The perfect burn: How to make sure your candle lasts

I love finding a new candle that smells amazing and typically can’t wait to light it.

There is something special about a beautiful candle that smells great. It's the perfect way to enhance any room. If you're reading this, there’s a good chance you’re a candle lover too (hi, friend! 🙂).

Here are my top 7 tips to make sure you get the most enjoyment out of your candle.

 

1 | The first burn is the most important

I know the desire to burn a new candle can be strong, but remember that you should only burn when you’ll be home (or wherever you’re burning your candle) for a few hours.

When lighting a candle for the first time, it’s key to burn it until the wax melts across the entire surface to the sides of jar or container.

Candles typically burn one hour for every 1 inch in diameter of the actual candle size. So a candle that’s 3 inches in diameter will take approximately 3 hours to achieve a full melt pool.

If the wax is not allowed to liquefy or to melt from edge to edge of the jar or container, it will create a tunnel (also called a memory ring) and burn unevenly for the duration of the candle’s life (sad! ☹️).

Pro tip: Always let the wax pool

Each time you burn your candle, allow the entire top layer to become a fragrant pool of liquid wax and you'll get the biggest, boldest scent possible.

2 | BURN FOR ONLY A FEW HOURS AT A TIME

I know it can be tempting to let your candles burn all day/night, but if you burn for too long, your candle will get soot on the edges of the container. It’s not dangerous and won't impact the life of your candle, but it doesn’t look pretty. 

If you happen to get soot on the sides of your candle jar, blow out the candle and wait for it to cool. Then, get the soot off by wiping a damp paper towel on the inside of the glass.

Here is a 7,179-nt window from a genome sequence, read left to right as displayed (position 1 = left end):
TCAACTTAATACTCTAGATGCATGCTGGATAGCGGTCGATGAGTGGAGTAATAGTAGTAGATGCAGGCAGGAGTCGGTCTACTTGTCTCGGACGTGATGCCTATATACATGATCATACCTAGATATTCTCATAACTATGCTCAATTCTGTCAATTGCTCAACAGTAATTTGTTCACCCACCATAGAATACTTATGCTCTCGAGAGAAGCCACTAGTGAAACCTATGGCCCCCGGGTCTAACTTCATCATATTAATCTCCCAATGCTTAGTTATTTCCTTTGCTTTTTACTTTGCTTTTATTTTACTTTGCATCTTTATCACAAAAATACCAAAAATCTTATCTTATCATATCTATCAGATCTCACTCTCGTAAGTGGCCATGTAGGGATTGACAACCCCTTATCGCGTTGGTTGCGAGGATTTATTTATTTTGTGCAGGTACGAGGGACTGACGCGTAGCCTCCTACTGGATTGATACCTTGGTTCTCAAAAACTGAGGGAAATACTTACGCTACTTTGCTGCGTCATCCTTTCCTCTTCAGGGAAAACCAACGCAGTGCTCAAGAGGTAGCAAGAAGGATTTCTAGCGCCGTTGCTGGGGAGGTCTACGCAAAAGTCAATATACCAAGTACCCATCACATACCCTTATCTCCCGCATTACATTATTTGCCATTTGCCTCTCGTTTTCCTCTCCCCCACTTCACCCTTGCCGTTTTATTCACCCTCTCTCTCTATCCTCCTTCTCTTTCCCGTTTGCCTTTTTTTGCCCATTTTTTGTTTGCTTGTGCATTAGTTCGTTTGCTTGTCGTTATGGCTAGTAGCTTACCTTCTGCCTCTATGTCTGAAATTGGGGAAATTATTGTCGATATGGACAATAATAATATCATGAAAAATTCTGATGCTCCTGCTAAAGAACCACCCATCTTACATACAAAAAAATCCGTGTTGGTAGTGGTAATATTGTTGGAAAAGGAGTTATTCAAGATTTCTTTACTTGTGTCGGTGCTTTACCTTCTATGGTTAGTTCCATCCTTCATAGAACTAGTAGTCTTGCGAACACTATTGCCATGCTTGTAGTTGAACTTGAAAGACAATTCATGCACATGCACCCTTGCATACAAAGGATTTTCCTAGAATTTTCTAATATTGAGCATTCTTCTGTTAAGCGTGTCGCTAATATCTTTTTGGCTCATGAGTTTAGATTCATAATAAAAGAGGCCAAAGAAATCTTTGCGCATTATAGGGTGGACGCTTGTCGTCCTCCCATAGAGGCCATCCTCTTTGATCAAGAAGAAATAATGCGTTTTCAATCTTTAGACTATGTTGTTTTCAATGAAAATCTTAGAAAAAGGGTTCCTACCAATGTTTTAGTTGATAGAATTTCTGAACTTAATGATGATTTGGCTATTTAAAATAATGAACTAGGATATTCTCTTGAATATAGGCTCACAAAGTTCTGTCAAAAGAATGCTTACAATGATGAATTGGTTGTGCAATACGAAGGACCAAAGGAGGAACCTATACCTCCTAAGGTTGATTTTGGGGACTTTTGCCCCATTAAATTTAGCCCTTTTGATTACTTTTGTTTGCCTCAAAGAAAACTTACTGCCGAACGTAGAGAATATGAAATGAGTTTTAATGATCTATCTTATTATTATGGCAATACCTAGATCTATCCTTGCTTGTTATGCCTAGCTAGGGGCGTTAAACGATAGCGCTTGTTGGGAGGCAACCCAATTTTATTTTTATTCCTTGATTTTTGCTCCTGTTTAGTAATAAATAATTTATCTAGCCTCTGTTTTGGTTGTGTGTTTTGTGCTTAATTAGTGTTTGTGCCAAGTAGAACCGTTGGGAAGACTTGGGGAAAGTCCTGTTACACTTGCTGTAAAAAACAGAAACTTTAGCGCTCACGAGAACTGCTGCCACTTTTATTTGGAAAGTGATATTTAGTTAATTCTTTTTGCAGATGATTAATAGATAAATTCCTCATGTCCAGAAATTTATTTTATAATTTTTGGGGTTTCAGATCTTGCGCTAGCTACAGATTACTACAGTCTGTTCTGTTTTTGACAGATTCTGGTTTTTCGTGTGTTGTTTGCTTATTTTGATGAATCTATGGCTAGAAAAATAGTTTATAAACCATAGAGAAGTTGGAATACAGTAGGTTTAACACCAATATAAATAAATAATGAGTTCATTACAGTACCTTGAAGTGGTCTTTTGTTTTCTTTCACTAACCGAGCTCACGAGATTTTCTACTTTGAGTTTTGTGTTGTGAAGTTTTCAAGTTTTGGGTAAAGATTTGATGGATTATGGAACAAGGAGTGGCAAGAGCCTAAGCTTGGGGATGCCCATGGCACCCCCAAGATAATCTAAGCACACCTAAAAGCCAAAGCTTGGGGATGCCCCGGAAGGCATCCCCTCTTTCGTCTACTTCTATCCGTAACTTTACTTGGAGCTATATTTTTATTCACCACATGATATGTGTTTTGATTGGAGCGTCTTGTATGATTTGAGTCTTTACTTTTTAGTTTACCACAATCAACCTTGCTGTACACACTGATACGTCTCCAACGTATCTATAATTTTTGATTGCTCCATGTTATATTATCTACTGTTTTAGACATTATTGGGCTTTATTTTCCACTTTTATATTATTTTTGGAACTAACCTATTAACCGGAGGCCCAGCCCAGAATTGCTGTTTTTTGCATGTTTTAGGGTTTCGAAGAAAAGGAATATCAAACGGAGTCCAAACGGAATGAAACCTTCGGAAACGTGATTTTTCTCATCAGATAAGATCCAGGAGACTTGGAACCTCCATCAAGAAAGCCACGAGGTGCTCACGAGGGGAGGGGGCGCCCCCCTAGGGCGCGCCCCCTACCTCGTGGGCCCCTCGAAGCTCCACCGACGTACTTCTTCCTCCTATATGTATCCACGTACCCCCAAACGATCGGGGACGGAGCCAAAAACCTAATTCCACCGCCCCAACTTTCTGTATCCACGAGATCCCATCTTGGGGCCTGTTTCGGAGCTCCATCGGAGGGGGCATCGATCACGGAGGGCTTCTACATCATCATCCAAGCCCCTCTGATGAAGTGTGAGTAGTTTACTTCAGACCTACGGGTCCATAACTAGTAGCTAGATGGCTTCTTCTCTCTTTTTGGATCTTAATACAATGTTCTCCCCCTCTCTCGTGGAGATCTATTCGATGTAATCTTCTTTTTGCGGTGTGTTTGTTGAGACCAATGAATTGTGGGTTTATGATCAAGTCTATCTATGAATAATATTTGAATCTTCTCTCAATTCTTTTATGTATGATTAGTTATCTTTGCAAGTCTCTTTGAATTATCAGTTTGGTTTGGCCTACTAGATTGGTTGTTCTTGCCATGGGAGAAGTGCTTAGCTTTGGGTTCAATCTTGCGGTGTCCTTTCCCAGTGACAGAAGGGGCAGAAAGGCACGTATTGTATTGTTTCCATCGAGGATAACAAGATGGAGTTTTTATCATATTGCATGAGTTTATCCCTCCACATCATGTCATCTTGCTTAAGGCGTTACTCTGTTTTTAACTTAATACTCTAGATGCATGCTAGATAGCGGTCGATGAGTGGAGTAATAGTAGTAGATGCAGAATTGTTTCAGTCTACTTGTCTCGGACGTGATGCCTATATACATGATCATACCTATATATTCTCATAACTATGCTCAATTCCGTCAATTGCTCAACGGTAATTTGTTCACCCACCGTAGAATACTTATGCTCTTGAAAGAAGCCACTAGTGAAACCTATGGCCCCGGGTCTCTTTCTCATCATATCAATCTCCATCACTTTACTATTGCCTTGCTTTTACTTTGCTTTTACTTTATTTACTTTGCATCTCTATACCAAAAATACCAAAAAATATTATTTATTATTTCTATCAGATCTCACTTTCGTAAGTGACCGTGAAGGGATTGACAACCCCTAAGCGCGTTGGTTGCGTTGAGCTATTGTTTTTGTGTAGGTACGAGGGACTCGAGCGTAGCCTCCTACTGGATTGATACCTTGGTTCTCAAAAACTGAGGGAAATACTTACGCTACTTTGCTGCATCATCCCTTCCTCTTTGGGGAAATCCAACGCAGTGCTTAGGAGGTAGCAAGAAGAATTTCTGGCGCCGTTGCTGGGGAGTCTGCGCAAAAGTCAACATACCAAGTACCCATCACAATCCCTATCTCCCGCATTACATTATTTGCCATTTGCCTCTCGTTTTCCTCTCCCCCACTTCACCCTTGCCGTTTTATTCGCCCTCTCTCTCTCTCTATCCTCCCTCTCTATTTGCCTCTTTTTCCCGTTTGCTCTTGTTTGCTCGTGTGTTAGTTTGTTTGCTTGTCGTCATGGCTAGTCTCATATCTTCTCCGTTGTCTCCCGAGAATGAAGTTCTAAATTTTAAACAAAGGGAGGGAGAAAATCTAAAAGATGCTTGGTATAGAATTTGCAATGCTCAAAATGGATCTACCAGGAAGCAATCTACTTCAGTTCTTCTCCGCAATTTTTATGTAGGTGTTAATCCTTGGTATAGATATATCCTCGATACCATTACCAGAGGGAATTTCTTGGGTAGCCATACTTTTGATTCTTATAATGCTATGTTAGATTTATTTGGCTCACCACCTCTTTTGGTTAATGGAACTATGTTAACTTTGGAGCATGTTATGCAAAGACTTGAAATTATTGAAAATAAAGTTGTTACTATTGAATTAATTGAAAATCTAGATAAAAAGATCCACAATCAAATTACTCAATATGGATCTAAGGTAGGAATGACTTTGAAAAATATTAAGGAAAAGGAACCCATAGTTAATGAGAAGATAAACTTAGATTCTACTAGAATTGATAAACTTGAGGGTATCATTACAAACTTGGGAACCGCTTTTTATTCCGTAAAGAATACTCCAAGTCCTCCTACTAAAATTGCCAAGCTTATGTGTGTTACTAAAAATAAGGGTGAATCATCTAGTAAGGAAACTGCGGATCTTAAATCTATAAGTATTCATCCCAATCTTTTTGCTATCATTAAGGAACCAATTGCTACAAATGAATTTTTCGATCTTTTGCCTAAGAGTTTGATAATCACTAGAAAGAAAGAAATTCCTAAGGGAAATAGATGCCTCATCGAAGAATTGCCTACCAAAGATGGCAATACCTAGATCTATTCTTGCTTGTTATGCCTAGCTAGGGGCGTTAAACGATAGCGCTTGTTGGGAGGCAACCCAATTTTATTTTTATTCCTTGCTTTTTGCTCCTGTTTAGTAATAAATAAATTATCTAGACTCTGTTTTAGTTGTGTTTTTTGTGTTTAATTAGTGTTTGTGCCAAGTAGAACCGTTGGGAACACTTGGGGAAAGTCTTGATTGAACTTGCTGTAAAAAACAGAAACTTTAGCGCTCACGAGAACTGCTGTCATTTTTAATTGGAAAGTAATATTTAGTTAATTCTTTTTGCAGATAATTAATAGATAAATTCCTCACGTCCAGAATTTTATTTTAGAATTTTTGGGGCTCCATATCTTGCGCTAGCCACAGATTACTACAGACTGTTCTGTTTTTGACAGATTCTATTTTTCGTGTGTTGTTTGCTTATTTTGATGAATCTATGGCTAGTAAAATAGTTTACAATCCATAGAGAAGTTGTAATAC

3 | TRIM THE WICK

Trim the wick every 4 hours of burn time.

When wick trimming, you should always extinguish the flame, let the candle come to room temperature, and trim the wick to 1/8 of an inch before relighting.

You can trim the wick with scissors, although that can get a little messy. For the perfect trim, use a wick trimmer. 

Wick trimmers make this task easy and create a nice clean cut that properly maintains the wick. Check out our matte black wick trimmers, we think you'll love them! 

Here’s how to properly use a wick trimmer:

  1. Place the bottom of the trimmer flush with the surface of the candle.

  2. Rock the trimmer back so that the “elbow” now rests on the surface of the candle.

  3. Ensure that your trimmer is at a 45-degree angle to get the proper wick length. This will prevent the wick from being cut too short, causing the candle to burn improperly.

  4. Bring the two handles together to trim the wick. Discard the remnant wick.

If you don’t have a wick trimmer or scissors handy, I’ve also taken a tissue and pinched the wick. It’s not perfect but will do the job.

 

4 | KEEP THE WAX POOL FREE OF WICK TRIMMINGS, MATCHES, AND DEBRIS

Have you ever lit a candle and the match fell into the wax? Or worse, maybe you've burned your fingers and created a black film on the jar just trying to light the candle? So annoying!

To avoid this, don't use matches from super flimsy matchbooks.

Instead, use a high-quality match with a firm stick that is at least 1 inch in length. Alternatively, you can use a grill lighter.

 

5 | BURN IT SAFELY

Always burn your candle on a heat resistant surface, keep it out of drafts, and never leave it unattended while lit. It may seem obvious but if your candle is in a drafty area (like a window or doorway) it's not only a fire hazard, it will also burn unevenly and faster than normal. 

 

6 | KEEP YOUR CANDLE PROTECTED FROM LIGHT

Grateful Daily candles are all natural and don't use additives or chemical stabilizers, which means that if exposed to long periods of UV light, your candle may turn yellow. The candle will still burn perfectly, but might not look as pretty. 

 

7 | KNOW WHEN TO SAY GOODBYE

When only 1/2 inch of wax remains, it's time to stop burning your candle.

If you continue burning after this point, it's possible the heat will damage the counter/surface or container itself. The glass will get very hot on the bottom as the flame nears the base of the jar when most of the wax has been consumed.

I know it's hard to say goodbye to a great candle, so next week I’ll share easy ways to reuse your candle jars. More soon!   

Grateful for you,